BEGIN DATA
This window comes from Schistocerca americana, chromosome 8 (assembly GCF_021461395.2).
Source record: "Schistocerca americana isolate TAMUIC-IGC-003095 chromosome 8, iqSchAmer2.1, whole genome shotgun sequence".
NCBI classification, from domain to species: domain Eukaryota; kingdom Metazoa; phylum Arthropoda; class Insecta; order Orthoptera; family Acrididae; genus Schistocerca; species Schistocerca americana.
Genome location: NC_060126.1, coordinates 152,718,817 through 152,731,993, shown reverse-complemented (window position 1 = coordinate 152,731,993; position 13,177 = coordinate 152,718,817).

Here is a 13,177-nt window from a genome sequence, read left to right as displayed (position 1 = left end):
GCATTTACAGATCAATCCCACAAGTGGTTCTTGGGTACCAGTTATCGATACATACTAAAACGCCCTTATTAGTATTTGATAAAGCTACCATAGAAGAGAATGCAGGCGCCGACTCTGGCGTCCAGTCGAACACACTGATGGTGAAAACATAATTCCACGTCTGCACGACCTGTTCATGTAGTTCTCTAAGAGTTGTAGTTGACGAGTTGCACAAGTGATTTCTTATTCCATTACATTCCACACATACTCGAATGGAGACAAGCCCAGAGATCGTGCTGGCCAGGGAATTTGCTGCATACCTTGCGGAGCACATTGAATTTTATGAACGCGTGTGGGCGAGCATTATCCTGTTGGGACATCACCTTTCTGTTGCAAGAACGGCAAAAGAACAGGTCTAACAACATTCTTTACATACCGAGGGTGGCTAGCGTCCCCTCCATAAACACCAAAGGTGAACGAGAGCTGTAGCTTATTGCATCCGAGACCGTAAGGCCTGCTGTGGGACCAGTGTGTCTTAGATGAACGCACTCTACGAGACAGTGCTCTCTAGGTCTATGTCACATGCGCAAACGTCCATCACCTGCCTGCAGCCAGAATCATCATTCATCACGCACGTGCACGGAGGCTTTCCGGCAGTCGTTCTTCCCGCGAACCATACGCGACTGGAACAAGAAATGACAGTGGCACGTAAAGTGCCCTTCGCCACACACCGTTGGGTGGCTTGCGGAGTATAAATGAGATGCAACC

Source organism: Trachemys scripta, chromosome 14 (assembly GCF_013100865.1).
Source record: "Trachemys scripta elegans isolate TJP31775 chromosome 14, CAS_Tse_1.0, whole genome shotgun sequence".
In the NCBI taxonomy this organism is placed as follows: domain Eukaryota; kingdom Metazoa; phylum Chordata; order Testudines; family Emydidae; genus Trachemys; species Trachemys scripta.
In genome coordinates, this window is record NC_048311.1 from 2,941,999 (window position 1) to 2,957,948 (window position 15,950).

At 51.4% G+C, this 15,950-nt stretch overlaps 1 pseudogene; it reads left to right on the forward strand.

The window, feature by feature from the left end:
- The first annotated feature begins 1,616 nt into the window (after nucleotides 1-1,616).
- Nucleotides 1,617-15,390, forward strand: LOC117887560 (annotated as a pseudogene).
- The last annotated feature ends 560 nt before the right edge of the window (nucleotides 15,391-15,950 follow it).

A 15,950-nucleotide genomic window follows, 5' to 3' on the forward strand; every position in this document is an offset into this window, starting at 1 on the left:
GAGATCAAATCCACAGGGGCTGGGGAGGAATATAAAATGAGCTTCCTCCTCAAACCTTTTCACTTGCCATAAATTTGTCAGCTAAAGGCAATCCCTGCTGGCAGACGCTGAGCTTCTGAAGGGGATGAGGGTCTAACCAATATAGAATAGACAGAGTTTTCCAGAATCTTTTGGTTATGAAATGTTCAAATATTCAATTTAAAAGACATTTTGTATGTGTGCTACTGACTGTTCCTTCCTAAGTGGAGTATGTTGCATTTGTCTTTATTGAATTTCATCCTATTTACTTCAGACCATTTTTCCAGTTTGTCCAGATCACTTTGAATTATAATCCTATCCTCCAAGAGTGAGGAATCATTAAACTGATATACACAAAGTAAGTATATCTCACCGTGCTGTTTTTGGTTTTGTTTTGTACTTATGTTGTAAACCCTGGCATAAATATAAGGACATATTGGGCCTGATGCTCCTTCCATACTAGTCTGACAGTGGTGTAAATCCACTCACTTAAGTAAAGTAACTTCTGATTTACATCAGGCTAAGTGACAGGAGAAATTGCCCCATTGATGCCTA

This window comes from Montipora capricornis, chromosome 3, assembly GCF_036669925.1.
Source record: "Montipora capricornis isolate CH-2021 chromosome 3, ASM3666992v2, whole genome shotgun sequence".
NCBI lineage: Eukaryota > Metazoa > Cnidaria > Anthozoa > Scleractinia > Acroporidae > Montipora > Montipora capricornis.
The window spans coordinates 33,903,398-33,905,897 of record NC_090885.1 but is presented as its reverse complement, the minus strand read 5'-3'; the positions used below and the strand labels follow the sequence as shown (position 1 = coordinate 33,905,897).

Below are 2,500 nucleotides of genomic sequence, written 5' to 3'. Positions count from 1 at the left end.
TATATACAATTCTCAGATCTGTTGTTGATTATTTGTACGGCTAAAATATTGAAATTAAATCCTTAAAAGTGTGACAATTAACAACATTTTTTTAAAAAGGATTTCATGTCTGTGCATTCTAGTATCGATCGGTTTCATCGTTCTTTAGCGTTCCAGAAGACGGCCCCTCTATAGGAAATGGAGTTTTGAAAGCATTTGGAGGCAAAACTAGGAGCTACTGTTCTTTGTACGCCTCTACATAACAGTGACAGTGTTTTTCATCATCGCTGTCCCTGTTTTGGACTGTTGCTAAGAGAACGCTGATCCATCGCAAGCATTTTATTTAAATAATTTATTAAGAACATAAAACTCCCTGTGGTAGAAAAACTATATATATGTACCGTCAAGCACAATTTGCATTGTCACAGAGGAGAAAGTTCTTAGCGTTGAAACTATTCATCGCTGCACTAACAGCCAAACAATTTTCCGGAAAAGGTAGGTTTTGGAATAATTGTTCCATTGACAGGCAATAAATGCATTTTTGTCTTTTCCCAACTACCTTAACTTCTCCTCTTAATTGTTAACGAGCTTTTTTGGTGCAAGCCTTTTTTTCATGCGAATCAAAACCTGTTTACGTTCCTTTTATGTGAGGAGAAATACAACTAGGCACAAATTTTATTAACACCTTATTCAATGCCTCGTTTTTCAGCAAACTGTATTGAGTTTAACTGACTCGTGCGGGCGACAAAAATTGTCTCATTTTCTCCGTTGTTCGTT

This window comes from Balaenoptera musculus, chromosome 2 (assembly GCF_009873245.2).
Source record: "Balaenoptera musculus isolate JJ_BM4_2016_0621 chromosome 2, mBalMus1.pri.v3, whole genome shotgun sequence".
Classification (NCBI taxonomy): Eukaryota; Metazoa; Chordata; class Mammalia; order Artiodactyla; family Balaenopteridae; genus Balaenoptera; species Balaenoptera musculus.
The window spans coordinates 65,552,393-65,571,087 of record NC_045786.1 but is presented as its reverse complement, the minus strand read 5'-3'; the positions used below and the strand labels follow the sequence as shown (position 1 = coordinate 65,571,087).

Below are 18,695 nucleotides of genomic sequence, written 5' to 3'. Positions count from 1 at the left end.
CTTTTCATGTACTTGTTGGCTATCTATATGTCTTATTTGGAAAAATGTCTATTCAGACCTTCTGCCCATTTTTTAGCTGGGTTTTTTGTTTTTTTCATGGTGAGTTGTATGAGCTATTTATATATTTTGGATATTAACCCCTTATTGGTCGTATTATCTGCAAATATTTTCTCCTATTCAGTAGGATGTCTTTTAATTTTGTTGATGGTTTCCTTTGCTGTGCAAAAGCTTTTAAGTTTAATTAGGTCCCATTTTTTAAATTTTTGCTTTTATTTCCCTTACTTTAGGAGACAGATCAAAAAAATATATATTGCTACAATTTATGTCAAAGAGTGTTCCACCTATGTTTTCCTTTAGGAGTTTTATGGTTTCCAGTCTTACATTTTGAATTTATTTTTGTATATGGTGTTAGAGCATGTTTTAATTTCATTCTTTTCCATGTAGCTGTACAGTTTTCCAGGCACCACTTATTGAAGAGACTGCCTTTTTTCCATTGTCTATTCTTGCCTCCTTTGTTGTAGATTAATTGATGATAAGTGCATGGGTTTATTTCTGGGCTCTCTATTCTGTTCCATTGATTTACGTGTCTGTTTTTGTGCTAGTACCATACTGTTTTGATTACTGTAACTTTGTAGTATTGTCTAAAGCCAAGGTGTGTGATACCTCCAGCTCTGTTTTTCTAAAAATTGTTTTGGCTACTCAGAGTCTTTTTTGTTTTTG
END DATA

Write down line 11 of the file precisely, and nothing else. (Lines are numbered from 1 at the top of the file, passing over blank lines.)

At 51.4% G+C, this 15,950-nt stretch overlaps 1 pseudogene; it reads left to right on the forward strand.